some helper methods to let you 'browse' your music library. it just randomly selects a small list and speaks them back.

Music Controls

Audio Book

the music controls (above) also work for audio books, along with the following commands. multi-zone (below) works too, so you can have the audio book playing in multiple rooms.

audio books video

Multi Zone

by default, music plays to a single zone. this allows you to play different music in each zone. person A can be listening to techno in the bed room and person B can listen to rock in the living room. they each control their own music in their own zone.

but EVA also supports multi zone audio ... on the cheap. have you seen how expensive consumer electronic multi-zone audio devices are?!?!

what about speech in different zones? first, EVA only talks to the zone that spoke to her. if somebody is in zone A, and you ask a question in zone B, then she reponds to zone B. and 2 people can be in different zones and asking questions to EVA at the exact same time, and she will send the appropriate response to each zone. if music is playing in your zone, then EVA will pause the music, speak the result, and then unpause the music. if music is playing in a different zone, then that music will not be paused. there are some commands, that speak over the music and do not pause the music.

multi zone video


microphone and speaker in each zone ... intercom!

intercom video


EVAs speaking voice can be changed on-the-fly

voices video

Home Automation

NOTE started out trying to get z-wave to work, but i had problems getting a z-wave SDK to receive an event directly from a remote. i need to revisit that code with the newer version of the SDK.

home automation video


weather info is provided by weather.com. weather.com provides a free API, so long as your provide links to their services. since EVA does not have a UI to provide links, EVA periodically speaks 'weather info provided by weather.com'.


holidays are calculated using Jay Muntz's Dynamic Holiday Date Calculator.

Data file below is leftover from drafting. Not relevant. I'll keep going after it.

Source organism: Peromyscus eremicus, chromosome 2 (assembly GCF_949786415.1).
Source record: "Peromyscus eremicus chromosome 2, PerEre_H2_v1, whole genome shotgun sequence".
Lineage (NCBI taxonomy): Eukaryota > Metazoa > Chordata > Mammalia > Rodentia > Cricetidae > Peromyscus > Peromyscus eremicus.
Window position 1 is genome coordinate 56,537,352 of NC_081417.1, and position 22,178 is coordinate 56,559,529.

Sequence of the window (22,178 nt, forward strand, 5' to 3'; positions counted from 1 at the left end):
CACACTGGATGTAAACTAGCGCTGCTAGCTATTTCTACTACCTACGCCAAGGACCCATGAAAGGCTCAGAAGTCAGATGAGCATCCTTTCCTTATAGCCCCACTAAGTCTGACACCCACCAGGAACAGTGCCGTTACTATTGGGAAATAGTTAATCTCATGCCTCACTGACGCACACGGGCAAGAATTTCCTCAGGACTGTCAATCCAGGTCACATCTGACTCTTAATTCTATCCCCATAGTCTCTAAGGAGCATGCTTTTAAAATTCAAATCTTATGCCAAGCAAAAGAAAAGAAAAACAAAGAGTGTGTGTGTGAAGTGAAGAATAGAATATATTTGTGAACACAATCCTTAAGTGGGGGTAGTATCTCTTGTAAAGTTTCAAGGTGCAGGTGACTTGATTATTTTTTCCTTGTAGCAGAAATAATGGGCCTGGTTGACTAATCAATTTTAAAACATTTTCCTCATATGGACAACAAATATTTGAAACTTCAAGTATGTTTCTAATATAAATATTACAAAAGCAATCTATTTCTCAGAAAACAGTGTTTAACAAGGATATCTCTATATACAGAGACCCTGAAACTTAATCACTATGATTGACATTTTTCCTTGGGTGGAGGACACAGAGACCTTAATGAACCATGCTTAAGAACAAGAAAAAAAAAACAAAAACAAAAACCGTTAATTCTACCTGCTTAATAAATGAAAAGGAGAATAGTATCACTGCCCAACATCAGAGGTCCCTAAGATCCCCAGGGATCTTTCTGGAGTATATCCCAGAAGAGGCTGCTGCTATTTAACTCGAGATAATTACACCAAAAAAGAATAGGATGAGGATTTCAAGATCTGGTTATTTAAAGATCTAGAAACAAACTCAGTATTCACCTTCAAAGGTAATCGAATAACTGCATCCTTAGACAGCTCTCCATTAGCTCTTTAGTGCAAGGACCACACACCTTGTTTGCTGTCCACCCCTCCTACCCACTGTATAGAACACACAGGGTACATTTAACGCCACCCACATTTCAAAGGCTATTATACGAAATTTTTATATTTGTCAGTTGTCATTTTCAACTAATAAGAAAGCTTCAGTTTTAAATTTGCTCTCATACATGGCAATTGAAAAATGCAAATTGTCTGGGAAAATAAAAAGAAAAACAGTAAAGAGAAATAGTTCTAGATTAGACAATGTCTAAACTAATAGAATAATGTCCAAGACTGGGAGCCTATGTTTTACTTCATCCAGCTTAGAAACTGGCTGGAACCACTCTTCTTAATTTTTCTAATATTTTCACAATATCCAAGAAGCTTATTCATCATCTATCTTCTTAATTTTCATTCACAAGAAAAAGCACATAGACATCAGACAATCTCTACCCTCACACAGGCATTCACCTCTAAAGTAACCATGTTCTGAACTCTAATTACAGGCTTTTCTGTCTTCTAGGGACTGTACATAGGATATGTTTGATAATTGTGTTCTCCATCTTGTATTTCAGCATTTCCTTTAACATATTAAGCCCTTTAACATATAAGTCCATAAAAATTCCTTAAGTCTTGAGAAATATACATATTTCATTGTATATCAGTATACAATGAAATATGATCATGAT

EVA will speak appointments from your gmail calendar. i enter my appointments into Outlook and then sync them to gmail. EVA can also speak a reminder before your appointment starts and / or at the actual start time of the appointment.

debug and appointments video


EVA supports 2 types of alarms : custom and quick alarm. 'custom' alarms are specified in XML and are recurring alarms (e.g. every M-F at 7am). a custom alarm can have advanced actions mapped to it. 'quick' alarms are a 1-time alarm that can be set using your voice. a quick alarm plays a default beep for 1 minute, or until stopped.

my custom alarm was inspired by the movie 'Iron Man'. it starts out playing music. i can either stop the alarm by saying 'stop alarm', pressing a button on a remote keypad, or just letting it run for 5 minutes. after stopped, it speaks a greeting, the time, if the day is a holiday, upcoming holidays, the weather, appointments for the day, and then it plays an NPR news podcast.

alarms video


since EVA has alarm functionality, volume control is very important. on startup, EVA sets the levels on the sound cards so that the mic input and speaker output are 90 and they are not muted. it also warns the user if one of the sound cards is the default audio device, in which the main volume level or hardware volume setting will effect it. the goal is that you set the volume on your speakers once, and then you never change that volume. the initial volume should be at a level in which you can hear EVA speak. then music volume and audio book volume levels are adjusted in software. so if you are going to bed, you can turn down the music volume real low, but when an alarm sounds the music volume will be increased so that it can be heard.


since you dont have a UI, these commands can come in handy to let you know what just happened


basic math with support for integers, floating point, and fractions. EVAs response will speak the operators and operands so you can be sure that they were recognized correctly.

Unit Conversion

basic conversions for temperature, volume, mass, time, speed, length, etc...

Movie Quotes

just for fun, EVA can assume the role of your favorite human-killing computers. the response plays the appropriate recorded quote from the movie


simple web searches


more silliness

What Can I Say

i wrote them ... but there is no way i can remember all these commands. so you can ask EVA for what she is listening for.

math, what can i say, movie quotes, random video


the goal for the first version was to develop a starting framework and add enough features to compel me to deploy EVA throughout my house. that goal was met, because EVA is now my primary alarm clock and i use the music functionality alot. Eva has kicked out all the other electronics from my bedroom. now i actually check the weather before i leave the house, plus i'm starting to listen to audio books again. i want the keypad remotes to work better, so i'll probably try swapping out X10 for z-wave next.


sorry, this is still my pet project, so no source code or binaries




i'm going to keep working on this. there are a ton of features i could add. later